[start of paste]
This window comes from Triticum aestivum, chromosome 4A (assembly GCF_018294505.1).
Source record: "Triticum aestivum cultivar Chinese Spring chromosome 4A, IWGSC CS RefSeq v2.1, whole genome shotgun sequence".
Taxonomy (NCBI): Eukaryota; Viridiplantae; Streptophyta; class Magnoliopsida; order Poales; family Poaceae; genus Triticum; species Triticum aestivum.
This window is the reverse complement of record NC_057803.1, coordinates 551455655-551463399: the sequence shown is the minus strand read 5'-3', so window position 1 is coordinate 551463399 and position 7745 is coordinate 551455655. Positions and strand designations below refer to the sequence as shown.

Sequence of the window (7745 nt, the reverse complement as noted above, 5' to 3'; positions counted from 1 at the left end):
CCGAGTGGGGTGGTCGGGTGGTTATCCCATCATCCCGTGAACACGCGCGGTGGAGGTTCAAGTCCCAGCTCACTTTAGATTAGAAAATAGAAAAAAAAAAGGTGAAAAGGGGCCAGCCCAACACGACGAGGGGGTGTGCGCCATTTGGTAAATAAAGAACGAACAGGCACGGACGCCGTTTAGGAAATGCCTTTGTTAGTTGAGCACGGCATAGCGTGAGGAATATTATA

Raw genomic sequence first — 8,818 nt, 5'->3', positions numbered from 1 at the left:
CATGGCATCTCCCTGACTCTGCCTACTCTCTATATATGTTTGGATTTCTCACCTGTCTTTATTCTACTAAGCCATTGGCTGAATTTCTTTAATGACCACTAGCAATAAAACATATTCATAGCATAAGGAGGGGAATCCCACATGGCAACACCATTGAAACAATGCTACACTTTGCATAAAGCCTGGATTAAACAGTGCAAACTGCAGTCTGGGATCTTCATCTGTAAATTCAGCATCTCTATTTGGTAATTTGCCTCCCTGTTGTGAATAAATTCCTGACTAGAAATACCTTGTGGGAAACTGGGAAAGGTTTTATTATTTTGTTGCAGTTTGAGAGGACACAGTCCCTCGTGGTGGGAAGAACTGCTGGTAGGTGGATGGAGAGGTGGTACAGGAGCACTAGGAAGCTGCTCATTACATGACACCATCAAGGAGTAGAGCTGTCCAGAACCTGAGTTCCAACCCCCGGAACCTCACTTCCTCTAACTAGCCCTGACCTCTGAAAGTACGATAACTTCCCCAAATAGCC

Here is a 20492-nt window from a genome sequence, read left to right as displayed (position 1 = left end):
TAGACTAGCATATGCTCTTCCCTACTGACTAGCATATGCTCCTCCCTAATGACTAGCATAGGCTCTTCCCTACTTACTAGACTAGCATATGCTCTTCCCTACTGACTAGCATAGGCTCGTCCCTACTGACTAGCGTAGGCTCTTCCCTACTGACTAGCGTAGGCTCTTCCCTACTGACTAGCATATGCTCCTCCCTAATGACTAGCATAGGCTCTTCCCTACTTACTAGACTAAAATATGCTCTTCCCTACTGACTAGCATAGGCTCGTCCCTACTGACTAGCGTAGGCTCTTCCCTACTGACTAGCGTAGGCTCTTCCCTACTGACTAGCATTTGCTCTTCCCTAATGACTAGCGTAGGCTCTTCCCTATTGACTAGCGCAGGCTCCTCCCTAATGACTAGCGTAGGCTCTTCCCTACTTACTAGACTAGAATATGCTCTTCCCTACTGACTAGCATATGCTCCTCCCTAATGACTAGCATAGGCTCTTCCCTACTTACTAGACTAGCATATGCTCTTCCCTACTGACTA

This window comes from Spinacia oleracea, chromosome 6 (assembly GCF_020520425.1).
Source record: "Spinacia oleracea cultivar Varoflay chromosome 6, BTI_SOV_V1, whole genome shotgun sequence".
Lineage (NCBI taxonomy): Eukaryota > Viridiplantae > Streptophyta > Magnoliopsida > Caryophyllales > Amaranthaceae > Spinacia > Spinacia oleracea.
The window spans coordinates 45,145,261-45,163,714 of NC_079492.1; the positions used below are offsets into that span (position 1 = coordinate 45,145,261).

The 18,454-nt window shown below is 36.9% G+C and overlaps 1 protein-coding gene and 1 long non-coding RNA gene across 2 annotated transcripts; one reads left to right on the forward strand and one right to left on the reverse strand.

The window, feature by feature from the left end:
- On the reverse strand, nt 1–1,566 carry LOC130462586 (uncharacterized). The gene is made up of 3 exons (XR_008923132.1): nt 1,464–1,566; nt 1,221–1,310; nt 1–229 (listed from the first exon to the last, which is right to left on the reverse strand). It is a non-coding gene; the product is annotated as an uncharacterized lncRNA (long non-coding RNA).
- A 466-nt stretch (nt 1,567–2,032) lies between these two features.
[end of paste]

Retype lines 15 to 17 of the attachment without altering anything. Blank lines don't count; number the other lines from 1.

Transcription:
The 18,454-nt window shown below is 36.9% G+C and overlaps 1 protein-coding gene and 1 long non-coding RNA gene across 2 annotated transcripts; one reads left to right on the forward strand and one right to left on the reverse strand.

The window, feature by feature from the left end:
- On the reverse strand, nt 1–1,566 carry LOC130462586 (uncharacterized). The gene is made up of 3 exons (XR_008923132.1): nt 1,464–1,566; nt 1,221–1,310; nt 1–229 (listed from the first exon to the last, which is right to left on the reverse strand). It is a non-coding gene; the product is annotated as an uncharacterized lncRNA (long non-coding RNA).